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Updated: November 15th, 2013 5:11pm
Harper: Wolves getting it done on defense. Is sixth-best sustainable?

Harper: Wolves getting it done on defense. Is sixth-best sustainable?

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by Zach Harper
1500ESPN.com

Heading into the 2012-13 season, most of us wondered whether or not this team's defense was going to be able to keep up with the performance of the offense.

Once Kevin Love was back from his broken hand and Ricky Rubio was back from his ACL recovery, all of these moving parts within the offense were supposed to be too efficient to fail. It was going to be the defense that left the Wolves' playoff wishes dangling over a balcony, waiting for sweaty palms to release their grip.

That's not how the season turned out.

The Wolves' defense was actually their saving grace as they attempted to survive the injury apocalypse that befell this franchise. The offense was the problem because they didn't have scorers on the court. Minnesota was an average defensive team by league standards, which was better than expected.

Heading into this season, the same concerns cropped up after Flip Saunders loaded the team with Kevin Martin, Corey Brewer, and a re-signed Chase Budinger -- wing players that could score in specific situations, who were supposed to complement the passing of Ricky Rubio and the scoring of the Kevin Love-Nikola Pekovic duo. There were a couple of plus-defenders on the roster but mostly the Wolves were going to have to beat teams 120-116 most nights to survive the playoff hunt.

Before the season started, I guessed that the Wolves needed to finish somewhere in the 15-19 range in order to guarantee themselves a playoff spot. In the past decade, only 32 of the 160 playoff teams have finished in the bottom 15 in defensive efficiency (points allowed per 100 possessions). With such a dynamic offense expected out of the Wolves, the defense's job was to not be terrible.

We're nine games into the season and the team has performed pretty well on defense. How well have they done? The Wolves are currently the sixth best defense in the league in defensive efficiency. Only the Indiana Pacers, San Antonio Spurs, Chicago Bulls, Golden State Warriors, and Phoenix Suns have given up fewer points per 100 possessions. The 98.1 points per 100 possessions is significantly down from what they gave up last season (102.9, ranked 14th).

Early on, my thoughts were that if the Wolves could just find a way to not be horribly out of position and could rebound the basketball with Love and Pekovic, they'd be able to have an acceptable defense. What's happening right now, though, is a far different way of defending their opponents. The Wolves' rebounding actually hasn't been anything special.

While rebounds per game is a nice stat to log individual performance for All-Star consideration, you really want to look at rebounding rate to see how a team is rebounding as a collective. Rebounding rate is the percentage of available rebounds grabbed by an individual or team and it eliminates skewed numbers caused by different tempos being played around the league.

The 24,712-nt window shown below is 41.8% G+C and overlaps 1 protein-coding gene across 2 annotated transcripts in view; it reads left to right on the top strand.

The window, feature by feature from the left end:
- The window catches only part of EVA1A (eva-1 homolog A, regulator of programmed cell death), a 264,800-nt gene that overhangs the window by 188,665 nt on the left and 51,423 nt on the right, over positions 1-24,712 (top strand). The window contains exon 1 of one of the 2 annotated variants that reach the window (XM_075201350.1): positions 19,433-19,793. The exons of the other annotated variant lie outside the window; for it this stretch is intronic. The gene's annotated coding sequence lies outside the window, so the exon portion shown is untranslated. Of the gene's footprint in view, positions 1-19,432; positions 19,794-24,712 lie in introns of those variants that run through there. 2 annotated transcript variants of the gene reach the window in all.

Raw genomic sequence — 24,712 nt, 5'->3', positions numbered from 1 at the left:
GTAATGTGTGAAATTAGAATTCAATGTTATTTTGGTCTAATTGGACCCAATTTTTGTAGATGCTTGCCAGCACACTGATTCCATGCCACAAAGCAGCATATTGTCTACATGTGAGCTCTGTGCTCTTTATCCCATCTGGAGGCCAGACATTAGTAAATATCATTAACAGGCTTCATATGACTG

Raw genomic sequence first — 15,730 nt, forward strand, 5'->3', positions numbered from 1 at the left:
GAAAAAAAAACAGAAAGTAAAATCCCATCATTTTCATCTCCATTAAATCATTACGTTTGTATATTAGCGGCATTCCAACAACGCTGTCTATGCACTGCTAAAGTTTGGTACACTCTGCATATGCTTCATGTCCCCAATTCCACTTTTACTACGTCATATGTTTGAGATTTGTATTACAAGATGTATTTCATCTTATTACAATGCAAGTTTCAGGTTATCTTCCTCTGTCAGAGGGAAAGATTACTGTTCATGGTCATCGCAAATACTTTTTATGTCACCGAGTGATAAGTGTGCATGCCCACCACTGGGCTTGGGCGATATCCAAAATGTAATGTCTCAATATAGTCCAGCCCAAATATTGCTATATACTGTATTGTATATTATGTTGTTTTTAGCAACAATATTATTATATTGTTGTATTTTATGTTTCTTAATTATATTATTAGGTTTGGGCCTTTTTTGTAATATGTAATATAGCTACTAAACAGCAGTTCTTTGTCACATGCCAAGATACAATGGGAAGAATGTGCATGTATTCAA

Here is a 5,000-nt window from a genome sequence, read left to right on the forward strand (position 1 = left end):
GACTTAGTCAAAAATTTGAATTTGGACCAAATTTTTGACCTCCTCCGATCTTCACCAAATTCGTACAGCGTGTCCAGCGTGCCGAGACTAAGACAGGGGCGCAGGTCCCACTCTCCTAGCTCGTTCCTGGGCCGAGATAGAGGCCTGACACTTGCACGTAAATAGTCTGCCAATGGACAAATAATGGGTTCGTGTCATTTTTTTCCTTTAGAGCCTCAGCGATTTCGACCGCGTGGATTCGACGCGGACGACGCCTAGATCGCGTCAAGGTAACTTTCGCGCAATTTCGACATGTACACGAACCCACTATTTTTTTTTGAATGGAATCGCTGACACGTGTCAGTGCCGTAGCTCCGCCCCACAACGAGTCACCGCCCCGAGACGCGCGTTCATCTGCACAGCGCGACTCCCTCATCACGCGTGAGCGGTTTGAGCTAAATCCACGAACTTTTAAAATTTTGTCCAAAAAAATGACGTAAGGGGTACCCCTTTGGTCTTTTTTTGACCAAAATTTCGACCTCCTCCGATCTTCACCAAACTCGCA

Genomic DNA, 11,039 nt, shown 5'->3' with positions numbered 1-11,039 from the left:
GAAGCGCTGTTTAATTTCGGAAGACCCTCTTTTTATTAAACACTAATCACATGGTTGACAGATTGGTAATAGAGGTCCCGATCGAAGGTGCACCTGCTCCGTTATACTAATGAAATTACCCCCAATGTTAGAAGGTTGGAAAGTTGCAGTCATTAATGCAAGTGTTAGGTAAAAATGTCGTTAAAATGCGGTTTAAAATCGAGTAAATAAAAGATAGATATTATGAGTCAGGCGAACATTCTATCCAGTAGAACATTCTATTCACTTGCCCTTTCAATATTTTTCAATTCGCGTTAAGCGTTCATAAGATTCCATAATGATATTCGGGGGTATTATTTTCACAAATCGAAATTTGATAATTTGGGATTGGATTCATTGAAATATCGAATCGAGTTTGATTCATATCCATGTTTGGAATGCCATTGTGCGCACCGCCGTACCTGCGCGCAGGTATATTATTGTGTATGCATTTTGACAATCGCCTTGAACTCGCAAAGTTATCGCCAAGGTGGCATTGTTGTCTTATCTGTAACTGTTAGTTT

The Wolves right now are ranked 15th in both defensive rebounding and total rebounding. They're an average rebounding team and yet they're an elite defense at the moment. How can this be? Are teams just shooting terribly against them?

The Wolves currently give up the 13th lowest effective field goal percentage (accounts for the extra point you get for hitting 3-pointers). This is an improvement from giving up the 24th-lowest eFG last season but what's amazing is they've kept up the practices of fouling less and forcing turnovers while subbing in Kevin Love, Kevin Martin, and Corey Brewer into the lineup.

Brewer has been known as a pretty effective yet erratic defensive player. Love has been inconsistent, although not nearly as bad as his reputation with fans. Martin has been... well, he's been pretty terrible on defense in his career by most metrics. However, Rick Adelman has found a way to get them to fit into the defensive ideals of this team.

Don't foul

Free throw attempts rate is a great way of measuring how many easy scoring opportunities you're giving up. One of the most efficient ways for teams to score is by getting to the free throw line. Free throw attempts rate measure the number of free throw attempts compared to field goal attempts. The higher the rate is the worse your team is.

The Wolves were good at this last season but they weren't combining that performance with offensive players that could score. The Wolves have an opponent free throw rate of .206, which is fantastic. It's dropped from .248 last season. That ranks them third in the league, behind the Spurs and Sixers. They simply don't hurt themselves by putting the other team at the charity stripe.

Force turnovers

 The Wolves were ranked third in the NBA in opponents' turnover rate last season. This season, they're eighth in the league. However, their rate has actually gone up nearly a full percent. The NBA is turning the ball over a lot more often this season than last season, so while the ranking is worse, the success of forcing turnovers is greater.

These are going to be the keys to judging the Wolves' defense all season long. The points they're giving up are important but the way they're giving them up will be telling to how successful they can continue to be.

If they're ending more possessions by not allowing scoring attempts (shots or free throws), that means they're not fouling and they're taking the ball from the other team. We don't know if this will keep up, but the early signs are a pleasant surprise and quite encouraging. 

Zach Harper is a Wolves columnist for 1500ESPN.com, along with an NBA writer for CBSSports.com. You can find more of his Wolves writing at AWolfAmongWolves.com.
Email Zach | @talkhoops
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